Buying through the DVLA is probably your best bet if you are new to the private reg world since there is no middleman and their site has nearly 50 million private reg options up for sale.

To make it easier for you to find the reg pattern you want, you can use the DVLA search tool to narrow down your options. Aside from this, the DVLA also holds auctions throughout the year where a series of private registration plates are auctioned off to the highest bidder. Keep an eye out for these.

Brokers refer to salespeople who trade in private plates. Even though the DVLA has plenty of options, you still might not find what you’re looking for on there. So, it is worth checking the broker options if you’re after something specific.

The last option is to search through the adverts in car magazines where people will be trying to sell their registration plates privately. This is likely to be the most expensive option, mind, as these plates are often rare or collectable.

Buying private number plates and the law

Although it may seem easy from the outside, the process of paying for and displaying your private number plate is not always straightforward.

Regardless of where you've purchased it from, after buying your private number plate, you should receive a V750 from the DVLA — this is your certificate of entitlement and is what allows you to put the plate on your vehicle legally.

Although many drivers think buying a plate is something physical, you are only actually buying the rights to the figures on the plate. This is a common misconception. Instead of waiting for a number plate through the letterbox, then, you have to go to a registered number plate supplier to get the plate made.

You’ll need to bring the following things with you:

A valid form of ID (preferable a driving licence and/or passport)

The V750

When you buy a private number plate, the original plates for your car will be deactivated by the DVLA straight away.

A person prepares a car's number plate bracket for a private number plate.

Private number plate rules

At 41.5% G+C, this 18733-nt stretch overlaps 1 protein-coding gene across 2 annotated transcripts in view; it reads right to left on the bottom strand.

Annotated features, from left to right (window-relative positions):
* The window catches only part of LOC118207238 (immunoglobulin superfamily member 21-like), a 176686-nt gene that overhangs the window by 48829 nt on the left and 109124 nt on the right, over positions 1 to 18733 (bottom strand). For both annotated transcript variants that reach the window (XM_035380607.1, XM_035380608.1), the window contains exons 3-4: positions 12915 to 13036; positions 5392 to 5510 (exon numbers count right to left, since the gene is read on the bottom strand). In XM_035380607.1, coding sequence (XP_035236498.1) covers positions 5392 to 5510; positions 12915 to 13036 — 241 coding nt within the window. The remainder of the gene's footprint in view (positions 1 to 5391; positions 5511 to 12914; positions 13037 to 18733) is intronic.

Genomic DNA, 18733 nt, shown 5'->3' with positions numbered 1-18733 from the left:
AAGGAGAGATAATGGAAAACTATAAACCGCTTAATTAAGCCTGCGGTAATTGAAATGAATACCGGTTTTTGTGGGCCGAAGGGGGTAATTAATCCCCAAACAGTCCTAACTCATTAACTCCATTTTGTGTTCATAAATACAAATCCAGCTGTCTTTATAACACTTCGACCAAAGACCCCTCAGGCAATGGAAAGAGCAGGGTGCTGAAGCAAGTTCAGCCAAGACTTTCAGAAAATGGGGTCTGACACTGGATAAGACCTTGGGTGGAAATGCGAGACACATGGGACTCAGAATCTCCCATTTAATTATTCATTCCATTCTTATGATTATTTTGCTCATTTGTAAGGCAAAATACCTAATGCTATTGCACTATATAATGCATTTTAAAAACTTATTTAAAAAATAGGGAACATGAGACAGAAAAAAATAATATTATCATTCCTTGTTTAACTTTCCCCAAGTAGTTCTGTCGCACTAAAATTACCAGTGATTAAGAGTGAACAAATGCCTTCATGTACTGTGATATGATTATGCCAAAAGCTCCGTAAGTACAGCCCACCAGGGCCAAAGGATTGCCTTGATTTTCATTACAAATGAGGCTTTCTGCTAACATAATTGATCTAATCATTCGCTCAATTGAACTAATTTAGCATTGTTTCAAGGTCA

The government has a strict set of rules that those buying, selling, and displaying private registration plates must follow. We’ve summarised them for you here.

Private number plates must:

  • Be made from reflective material as regular plates are.
  • Display black characters on a white background on the front plate and black characters on a yellow background on the rear plate.

Private number plates must not:

  • Have a background pattern
  • Have altered font or spacing
  • Have an incorrect age or make your vehicle appear younger.

The penalty for displaying incorrect or inappropriate plates is a fine of up to £1,000 and an MOT failure. Private registration plates also can affect your insurance if you forget to inform your insurer of your upgrade — so watch out for that.

Can I transfer my private number plate?

If you already have a private number plate but want to buy a new car, you might want to transfer it to that new vehicle. This is very possible, but for a small fee of £80.00 to the DVLA.

Car accessory questions? Talk to us

If you have any questions about plates or any other car parts (such as windshield wipers, tyres, and brakes) call your local Kwik Fit centre and we’d be happy to help you.

Alternatively, for more information about vehicle handling, legality, and tips, browse through the rest of the articles on our blog.

Any facts, figures and prices shown in our blog articles are correct at time of publication.